“Ramp up production on war footing….Encourage to grant voluntary licenses. If such efforts do not fructify, the government should not hesitate to invoke the jurisdiction power since the lives of the people which are being lost at a fast rate in the country take priority over everything else. Even as such powers are used, the manufacturers can be compensated by paying fair license fee,” the court said.

Representing the Delhi government, senior advocate Rahul Mehra said that the hospitals in the capital were facing major shortage of oxygen. Mehra said that despite the court’s direction on Monday to M/s Inox, a private oxygen supplier, for giving 140 metric tonnes of oxygen to Delhi as agreed, not even a bit of it has been given to the city.

The petitioner, Rakesh Malhotra, told the court that Gangaram Hospital, which is a dedicated Covid hospital is reportedly having acute shortage with supplies left for just a few hours.

Nipun Vinayak, joint secretary, ministry of health and family welfare, told the court that according to a formula devised by the experts 378 metric tonne oxygen is being given to the Delhi. Mehra said that a law and order situation will be created in Uttar Pradesh if the oxygen is diverted to the national capital.

The court, while taking note of this, issued a notice to M/S Inox and directed its MD to appear before the court on the next date of hearing. It also issued notice to the Uttar Pradesh government and posted the matter for hearing on April 22. Inox is the main supplier of oxygen to Delhi.

Stop wastage, vaccinate more

During the hearing, the court also expressed serious concerns about wastage of Covid-19 vaccines, and stressed on the need to vaccinate more and more people. It asked the Centre and the Delhi government to see if it is possible for it to devise ways and means to select volunteers below the age of 45, who could be called to take the vaccine from the doses that are left after opening a vial.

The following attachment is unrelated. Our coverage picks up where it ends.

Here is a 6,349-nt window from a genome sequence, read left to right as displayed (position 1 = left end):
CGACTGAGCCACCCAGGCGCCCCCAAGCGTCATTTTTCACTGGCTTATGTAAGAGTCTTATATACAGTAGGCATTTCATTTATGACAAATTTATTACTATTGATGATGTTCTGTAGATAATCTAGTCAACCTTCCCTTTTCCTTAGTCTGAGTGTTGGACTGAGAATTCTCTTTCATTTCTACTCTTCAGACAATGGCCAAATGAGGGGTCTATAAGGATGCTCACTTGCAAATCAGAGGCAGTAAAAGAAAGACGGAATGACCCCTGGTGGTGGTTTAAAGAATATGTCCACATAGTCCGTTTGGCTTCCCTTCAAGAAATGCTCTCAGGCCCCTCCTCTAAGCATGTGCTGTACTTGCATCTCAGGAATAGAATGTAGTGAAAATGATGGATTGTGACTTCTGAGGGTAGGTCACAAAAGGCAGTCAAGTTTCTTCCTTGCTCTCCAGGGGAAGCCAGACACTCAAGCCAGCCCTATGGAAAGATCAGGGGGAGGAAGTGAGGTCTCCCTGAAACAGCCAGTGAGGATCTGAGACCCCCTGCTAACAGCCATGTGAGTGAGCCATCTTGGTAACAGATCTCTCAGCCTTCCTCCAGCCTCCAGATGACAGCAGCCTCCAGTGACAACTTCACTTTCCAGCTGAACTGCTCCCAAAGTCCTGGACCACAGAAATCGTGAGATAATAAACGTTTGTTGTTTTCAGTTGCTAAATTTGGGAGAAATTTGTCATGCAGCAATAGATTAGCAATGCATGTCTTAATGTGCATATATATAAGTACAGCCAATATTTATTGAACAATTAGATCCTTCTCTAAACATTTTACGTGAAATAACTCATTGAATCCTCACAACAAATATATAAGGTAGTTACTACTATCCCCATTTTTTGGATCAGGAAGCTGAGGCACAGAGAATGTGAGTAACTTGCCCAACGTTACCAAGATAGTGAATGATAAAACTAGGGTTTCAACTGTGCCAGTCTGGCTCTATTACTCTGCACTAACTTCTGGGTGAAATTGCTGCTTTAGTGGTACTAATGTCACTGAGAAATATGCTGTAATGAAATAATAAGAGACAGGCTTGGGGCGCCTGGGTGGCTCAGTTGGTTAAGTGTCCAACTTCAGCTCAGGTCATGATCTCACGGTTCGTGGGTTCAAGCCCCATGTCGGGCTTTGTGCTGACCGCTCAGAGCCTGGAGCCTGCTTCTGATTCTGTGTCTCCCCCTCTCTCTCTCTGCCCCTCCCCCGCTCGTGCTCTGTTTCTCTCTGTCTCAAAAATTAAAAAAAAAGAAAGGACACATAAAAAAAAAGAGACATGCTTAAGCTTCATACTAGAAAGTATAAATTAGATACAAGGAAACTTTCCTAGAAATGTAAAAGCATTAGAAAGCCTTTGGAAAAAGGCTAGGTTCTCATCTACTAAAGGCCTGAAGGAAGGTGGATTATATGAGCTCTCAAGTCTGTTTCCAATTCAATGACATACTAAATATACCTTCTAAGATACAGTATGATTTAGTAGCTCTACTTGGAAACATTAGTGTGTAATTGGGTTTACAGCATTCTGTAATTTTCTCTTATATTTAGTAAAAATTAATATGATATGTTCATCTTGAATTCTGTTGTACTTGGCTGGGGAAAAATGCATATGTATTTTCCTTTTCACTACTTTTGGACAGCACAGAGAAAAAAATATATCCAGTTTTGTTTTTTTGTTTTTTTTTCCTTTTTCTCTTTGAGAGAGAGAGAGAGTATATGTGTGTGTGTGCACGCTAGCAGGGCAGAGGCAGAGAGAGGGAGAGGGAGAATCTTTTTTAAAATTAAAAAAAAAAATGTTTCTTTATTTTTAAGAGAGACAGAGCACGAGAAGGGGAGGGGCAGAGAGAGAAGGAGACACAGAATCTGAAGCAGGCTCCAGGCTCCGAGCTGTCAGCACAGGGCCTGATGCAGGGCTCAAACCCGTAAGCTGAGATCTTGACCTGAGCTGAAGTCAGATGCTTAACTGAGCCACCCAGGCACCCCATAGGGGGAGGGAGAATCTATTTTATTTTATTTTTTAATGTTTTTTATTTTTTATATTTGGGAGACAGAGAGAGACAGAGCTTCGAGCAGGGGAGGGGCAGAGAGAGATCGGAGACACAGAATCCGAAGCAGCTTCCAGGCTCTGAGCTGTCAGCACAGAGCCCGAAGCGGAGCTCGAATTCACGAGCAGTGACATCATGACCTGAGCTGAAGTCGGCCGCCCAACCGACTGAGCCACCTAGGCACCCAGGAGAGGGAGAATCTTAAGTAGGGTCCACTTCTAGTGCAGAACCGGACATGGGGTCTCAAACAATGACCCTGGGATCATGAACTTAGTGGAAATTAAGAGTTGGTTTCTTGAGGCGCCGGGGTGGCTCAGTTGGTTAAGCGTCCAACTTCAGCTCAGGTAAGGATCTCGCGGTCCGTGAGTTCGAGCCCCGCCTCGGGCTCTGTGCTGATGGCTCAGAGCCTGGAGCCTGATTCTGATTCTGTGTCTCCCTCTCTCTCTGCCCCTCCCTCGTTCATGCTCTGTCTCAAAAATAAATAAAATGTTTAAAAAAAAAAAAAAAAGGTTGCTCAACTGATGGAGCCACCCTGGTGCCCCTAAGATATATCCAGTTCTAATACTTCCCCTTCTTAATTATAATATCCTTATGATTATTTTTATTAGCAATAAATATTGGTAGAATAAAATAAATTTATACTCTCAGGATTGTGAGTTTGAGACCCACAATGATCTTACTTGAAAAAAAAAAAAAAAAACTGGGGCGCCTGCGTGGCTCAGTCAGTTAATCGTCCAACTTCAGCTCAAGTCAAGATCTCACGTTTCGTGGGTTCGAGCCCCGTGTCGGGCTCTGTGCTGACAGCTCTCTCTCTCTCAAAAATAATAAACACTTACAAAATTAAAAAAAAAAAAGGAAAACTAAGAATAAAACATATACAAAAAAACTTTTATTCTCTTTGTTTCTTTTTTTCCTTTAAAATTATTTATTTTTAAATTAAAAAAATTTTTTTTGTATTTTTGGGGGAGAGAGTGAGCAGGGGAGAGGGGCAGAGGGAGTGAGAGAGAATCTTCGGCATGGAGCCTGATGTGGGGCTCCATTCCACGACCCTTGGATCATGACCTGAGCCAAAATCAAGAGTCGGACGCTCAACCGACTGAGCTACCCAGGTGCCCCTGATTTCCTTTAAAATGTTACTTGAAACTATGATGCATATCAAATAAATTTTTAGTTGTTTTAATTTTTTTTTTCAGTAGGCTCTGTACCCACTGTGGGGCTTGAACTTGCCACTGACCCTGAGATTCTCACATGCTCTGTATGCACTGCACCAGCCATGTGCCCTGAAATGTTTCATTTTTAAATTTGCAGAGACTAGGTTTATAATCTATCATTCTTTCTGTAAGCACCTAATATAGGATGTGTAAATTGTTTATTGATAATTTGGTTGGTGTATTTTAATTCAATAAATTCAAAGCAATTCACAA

The court noted that a vial of vaccines have 10 doses and with the current scenario, vaccines are being wasted and not being utilised. Quoting a news report, it said that 44 lakh doses had to be thrown in the dustbin out of the 10 crore allocated to the states.

“If we wait for 10 days, the problem may persist. We are losing valuable and young lives. The pandemic does not discriminate. Whosoever needs vaccines, give them. Everyone needs vaccination.”

“In our view, wastage of a single vaccine is a criminal waste. The governments would look into the situation for full utilisation of the vaccine. Both governments to see whether it is possible for the governments devise ways and means for selecting volunteers below the age of 45 who could be called to take the vaccine in which the doses are left so they are fully utilised. This facility is available in the US,” Justice Sanghi said.

Simplify testing

The bench also said that immediate action needs to be taken by the Centre to ramp up testing by simplifying the process. It said the current practice of mandatory filling a form despite the Aadhaar card of the individual being provided, is a waste of time and should be done away with.

It also said that the officers should be sensitised and there should be urgency in completing work and giving clearances for setting up of new lab equipment.

“We are informed that the equipment for setting RT-PCR test labs are imported...It is essential that all such medical equipment and other things should be cleared at top priority to the government.”